In my last class I had an Ah-HA moment. You can make different dishes with the same paste. A red curry paste wasn’t only for a Red Curry dish. It could be used for a Jungle Curry, a Yellow Curry, a Phanang Curry, a soupy Khao Soy, a slurpable Spicy Glass Noodles. The cooking technique is almost always the same. The difference is in the additional ingredients
After my last trip to Chang Mai (November 2015) I think I’ve finally gotten the hang of cooking Thai. It begins with this Red Curry Paste from the Siam Rice Cooking school.
Massaman Curry is different from Rempeh in that it adds spices – coriander, cumin, cloves, nutmeg, cinnamon, star anise and Belachan (shrimp paste) – to Rempeh’s chili/garlic/shallot paste.
Dry roasting the spices and then grinding it in a stone mortar is surprisingly easy. Plus the aroma of freshly roasted spices is lovely. Not so can be said of the shrimp paste. Belacan looks and smells awful. Bad. Punch in the gut bad. However, it adds an incredible flavor to the curry, which combined with the red chilli’s, garlic , shallots and galangal transforms the dish.
The first time I made the Massaman curry with beef, potatoes and onions, I was knocked over by the brightness of the flavor. All I could think was “OMG this is good!” The aroma of the roasted spices, the pungency of the chillis and the sweet back tones of coconut, tamarind and sugar delivered an amazingly complex dish.
Dry Spice mix
1 tbs coriander
1 tsp cumin
1 stick cinnamon bark, approx 4 cm
1 cardamon pod
1 pc star anise
1 tsp nutmeg, grated
Dry roast each of the spices and then grind into a powder with the mortar and pestle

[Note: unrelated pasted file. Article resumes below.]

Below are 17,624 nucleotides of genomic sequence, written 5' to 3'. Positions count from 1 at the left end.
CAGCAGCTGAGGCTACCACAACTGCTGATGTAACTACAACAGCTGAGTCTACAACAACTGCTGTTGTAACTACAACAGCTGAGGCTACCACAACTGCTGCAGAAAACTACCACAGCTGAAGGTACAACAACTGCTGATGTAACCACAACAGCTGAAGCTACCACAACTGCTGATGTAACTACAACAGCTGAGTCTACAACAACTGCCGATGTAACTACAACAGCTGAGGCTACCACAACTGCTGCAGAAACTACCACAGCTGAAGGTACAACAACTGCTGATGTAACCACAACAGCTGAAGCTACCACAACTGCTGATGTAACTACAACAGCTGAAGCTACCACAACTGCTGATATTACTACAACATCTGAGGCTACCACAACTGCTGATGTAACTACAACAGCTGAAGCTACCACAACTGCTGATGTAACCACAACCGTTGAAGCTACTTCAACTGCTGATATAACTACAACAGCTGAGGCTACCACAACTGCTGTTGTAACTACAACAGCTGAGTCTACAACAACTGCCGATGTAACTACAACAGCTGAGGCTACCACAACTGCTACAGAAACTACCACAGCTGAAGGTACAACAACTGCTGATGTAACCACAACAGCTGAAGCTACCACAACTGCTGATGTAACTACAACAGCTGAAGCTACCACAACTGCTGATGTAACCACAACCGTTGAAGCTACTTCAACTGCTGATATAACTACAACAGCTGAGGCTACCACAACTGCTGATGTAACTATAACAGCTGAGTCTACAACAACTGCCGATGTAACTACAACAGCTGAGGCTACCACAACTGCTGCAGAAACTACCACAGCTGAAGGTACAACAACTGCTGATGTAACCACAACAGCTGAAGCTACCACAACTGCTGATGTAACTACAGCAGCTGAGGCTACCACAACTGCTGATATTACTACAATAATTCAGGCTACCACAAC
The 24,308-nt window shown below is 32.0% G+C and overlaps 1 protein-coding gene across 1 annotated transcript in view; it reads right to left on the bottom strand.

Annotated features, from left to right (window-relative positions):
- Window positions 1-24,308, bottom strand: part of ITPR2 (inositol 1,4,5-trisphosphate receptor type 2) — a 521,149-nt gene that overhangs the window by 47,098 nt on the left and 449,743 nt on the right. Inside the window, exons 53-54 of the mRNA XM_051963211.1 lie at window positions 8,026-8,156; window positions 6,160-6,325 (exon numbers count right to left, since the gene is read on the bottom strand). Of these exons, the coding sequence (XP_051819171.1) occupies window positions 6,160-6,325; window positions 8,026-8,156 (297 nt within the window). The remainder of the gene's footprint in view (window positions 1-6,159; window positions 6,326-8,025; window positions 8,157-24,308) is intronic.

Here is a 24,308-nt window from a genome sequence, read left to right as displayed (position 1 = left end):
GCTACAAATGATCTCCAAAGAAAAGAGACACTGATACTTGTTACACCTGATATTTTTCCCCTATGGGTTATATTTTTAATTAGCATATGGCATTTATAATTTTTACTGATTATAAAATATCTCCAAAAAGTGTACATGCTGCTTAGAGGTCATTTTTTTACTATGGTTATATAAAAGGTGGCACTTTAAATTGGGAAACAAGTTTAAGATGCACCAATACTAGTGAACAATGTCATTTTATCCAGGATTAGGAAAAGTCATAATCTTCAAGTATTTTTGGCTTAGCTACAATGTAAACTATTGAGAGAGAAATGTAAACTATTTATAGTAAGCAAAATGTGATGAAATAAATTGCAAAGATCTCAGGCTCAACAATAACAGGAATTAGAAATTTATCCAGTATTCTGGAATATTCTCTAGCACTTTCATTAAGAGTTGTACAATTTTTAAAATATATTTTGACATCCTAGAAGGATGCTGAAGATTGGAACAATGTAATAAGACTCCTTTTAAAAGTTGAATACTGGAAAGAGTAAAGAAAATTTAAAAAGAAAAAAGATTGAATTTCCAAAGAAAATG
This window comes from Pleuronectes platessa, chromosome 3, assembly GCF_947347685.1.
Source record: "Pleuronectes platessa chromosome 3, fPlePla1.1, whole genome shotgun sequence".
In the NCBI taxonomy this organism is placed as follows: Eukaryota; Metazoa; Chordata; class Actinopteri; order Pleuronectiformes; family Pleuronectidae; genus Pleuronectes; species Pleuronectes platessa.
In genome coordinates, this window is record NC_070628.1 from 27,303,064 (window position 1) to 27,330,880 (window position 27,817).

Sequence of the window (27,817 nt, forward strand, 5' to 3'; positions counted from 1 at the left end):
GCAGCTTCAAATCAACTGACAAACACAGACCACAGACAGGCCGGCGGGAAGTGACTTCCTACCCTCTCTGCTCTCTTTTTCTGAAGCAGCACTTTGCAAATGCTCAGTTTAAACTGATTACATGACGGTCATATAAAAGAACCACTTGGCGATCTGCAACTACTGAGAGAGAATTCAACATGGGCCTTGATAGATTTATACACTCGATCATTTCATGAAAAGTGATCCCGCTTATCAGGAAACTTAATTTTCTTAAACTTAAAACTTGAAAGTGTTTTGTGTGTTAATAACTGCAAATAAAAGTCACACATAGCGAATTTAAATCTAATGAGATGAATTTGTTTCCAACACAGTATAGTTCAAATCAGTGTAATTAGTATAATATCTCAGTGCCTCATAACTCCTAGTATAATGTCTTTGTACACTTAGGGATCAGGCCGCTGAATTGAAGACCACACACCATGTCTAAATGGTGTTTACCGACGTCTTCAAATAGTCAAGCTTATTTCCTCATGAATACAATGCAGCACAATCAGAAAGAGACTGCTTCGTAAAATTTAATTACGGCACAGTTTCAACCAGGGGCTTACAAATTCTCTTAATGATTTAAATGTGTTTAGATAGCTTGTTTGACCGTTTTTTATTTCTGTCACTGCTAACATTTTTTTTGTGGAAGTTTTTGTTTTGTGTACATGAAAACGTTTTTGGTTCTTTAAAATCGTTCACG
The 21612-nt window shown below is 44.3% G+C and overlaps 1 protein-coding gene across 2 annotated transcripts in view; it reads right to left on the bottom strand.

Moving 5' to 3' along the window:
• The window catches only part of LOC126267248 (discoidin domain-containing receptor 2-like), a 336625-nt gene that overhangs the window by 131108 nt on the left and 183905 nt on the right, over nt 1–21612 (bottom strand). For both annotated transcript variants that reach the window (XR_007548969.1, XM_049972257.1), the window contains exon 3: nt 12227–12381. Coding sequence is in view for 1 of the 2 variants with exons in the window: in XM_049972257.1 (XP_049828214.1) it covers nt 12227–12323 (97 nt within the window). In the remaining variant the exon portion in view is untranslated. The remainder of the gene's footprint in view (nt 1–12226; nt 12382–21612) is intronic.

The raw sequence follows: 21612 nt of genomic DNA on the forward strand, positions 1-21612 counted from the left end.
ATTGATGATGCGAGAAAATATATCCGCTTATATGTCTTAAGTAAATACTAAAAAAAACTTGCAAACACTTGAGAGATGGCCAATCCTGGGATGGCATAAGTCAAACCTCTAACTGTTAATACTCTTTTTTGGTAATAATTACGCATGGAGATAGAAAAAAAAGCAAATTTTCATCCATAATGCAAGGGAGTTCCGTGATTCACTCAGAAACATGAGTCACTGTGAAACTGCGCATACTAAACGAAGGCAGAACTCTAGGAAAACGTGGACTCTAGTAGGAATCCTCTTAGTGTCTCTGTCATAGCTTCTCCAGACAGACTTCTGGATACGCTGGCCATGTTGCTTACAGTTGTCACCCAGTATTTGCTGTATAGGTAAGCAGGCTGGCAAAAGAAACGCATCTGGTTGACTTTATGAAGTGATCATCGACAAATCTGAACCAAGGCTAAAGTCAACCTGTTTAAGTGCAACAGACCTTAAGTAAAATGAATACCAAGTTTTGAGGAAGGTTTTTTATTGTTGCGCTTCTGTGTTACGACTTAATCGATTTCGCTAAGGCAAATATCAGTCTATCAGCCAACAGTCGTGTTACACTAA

Wet Paste mix
15 dried red chilli’s
4 – 6 shallots, chopped
4 garlic cloves, chopped
1 inch galangal, chopped
½ tsp belacan (dried shrimp paste)
If the chillis are large enough, deseed them by rubbing together to loosen the seeds before cutting in two and shaking them out. Otherwise, remove after soaking the dried chillis in water for about 15 minutes. Thoroughly rinse and strain the deseeded chillis.
Dry roast the belacan over an open flame.
Place all ingredients in the blender with a bit of water (approx. 1/3 cup) and blend until smooth. Mix in the ground spices.
Makes about a cup of curry paste.
Massaman Beef Curry
600g Beef – sirloin, thinly sliced
3 large potatoes, cubed
2 onions, sliced
1 cup coconut milk
1 tbsp tamarind paste , mixed with 1/3 cup warm water
3 tbsp sugar (or to taste)
¼ cup fish sauce (or to taste)
3 tbsp Massaman curry paste (or to taste)
1 star anise
½ cinnamon stick
Fry curry paste in wok/skillet
Add beef to curry paste and brown. Add onions
Add rest of ingredients, adjusting flavors to taste
Add potatoes with additional liquid, as needed
Bring to boil and then simmer for 45mins until meat is tender and potatoes cooked through. Serve with steamed white rice.